Originals vs. Photocopies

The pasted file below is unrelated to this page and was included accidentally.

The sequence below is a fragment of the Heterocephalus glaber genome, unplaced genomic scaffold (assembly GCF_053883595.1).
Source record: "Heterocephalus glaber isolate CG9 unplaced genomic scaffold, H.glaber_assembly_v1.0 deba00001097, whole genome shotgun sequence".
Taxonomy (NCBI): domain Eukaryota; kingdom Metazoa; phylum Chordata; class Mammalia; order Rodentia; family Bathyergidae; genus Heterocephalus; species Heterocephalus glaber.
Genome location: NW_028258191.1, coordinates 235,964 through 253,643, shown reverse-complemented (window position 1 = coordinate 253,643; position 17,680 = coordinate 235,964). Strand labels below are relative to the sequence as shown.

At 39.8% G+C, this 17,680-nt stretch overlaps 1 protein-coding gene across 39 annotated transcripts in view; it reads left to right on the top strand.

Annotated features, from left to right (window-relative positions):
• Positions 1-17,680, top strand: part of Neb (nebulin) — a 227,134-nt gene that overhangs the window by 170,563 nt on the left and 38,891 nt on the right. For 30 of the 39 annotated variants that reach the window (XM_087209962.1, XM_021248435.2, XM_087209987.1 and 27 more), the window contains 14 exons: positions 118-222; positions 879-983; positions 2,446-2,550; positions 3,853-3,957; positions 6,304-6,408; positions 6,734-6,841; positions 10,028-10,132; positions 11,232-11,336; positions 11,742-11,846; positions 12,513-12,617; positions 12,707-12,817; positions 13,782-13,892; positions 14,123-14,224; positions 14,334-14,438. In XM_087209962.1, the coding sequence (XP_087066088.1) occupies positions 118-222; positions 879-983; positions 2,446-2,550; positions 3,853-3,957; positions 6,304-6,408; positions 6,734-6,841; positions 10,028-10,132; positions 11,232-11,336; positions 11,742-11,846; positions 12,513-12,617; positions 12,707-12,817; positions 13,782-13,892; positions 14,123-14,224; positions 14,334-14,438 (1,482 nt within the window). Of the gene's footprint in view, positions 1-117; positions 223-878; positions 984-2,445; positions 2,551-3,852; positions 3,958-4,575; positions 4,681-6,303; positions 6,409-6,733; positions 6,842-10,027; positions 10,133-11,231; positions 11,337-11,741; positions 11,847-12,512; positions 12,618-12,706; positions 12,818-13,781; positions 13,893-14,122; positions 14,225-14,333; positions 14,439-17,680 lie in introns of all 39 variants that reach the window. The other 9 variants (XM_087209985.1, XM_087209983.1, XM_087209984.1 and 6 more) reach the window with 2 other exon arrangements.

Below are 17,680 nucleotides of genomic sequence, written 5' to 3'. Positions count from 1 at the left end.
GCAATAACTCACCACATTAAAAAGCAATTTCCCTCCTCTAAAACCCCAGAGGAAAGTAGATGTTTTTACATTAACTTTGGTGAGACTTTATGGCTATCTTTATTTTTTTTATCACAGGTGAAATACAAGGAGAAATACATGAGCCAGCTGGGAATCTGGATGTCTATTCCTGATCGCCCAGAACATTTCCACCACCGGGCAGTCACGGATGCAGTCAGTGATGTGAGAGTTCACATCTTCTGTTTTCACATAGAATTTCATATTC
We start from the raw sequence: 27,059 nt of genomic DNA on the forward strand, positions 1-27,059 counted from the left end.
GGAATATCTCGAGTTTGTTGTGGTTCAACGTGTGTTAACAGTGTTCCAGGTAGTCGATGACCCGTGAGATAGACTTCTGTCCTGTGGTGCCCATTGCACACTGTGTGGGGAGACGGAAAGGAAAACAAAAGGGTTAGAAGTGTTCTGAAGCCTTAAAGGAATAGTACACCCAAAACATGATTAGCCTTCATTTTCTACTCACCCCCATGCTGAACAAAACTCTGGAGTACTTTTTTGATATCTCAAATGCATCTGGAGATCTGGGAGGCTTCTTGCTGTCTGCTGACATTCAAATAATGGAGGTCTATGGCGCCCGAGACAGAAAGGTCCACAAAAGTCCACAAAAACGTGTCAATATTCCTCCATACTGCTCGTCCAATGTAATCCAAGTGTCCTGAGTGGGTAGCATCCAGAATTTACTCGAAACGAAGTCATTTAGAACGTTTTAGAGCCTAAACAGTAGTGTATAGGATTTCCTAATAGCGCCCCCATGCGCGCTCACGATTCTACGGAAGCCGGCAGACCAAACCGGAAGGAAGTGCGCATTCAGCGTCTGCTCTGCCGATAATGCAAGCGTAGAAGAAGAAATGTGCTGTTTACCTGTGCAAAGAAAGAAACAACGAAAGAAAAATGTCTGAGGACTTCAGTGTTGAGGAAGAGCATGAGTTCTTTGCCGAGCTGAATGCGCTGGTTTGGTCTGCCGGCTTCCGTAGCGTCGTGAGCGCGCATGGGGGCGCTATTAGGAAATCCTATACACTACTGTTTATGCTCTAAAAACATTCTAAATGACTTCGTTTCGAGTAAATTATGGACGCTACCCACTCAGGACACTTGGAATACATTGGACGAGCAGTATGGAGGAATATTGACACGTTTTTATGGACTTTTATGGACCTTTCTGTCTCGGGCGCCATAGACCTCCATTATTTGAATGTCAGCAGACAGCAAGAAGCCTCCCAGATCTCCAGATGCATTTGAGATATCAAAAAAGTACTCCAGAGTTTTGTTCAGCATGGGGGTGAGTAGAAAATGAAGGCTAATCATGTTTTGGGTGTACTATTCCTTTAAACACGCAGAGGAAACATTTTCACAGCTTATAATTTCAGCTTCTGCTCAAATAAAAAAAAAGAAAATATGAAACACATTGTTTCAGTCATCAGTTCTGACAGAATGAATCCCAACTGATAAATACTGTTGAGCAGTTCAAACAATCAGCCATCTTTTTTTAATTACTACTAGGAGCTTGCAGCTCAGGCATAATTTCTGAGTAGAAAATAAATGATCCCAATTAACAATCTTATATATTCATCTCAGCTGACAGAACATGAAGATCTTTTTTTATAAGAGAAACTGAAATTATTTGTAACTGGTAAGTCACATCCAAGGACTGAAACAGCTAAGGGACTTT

Document examiners are commonly asked if photocopies may be used for a handwriting comparison. They may. However, the preferable form documents are submitted is in the following order: originals, photographs, photocopies and, if necessary, microfilm and faxed copies. Fortunately, modern microfilm machines provide much better quality reproductions. Original documents may provide evidence not reproduced on machine copies. For example, a common type of fabricated document involves a “cut and paste” process; cutting a genuine signature from one document and pasting it onto the fabricated document. The resulting photocopy will have a genuine signature, implying the person signed the document at issue. The ‘original’ can not be provided for examination. It’s absence will be explained as being “lost” or “misplaced”. Another reason the original is of value is it may be examined for indentations. Also, pen pressure may be evaluated and optic brighteners of individual pages in the document may be compared. Take the extra effort to provide your document examiner with the originals, if they are available. It will make their task easier and produce better results.
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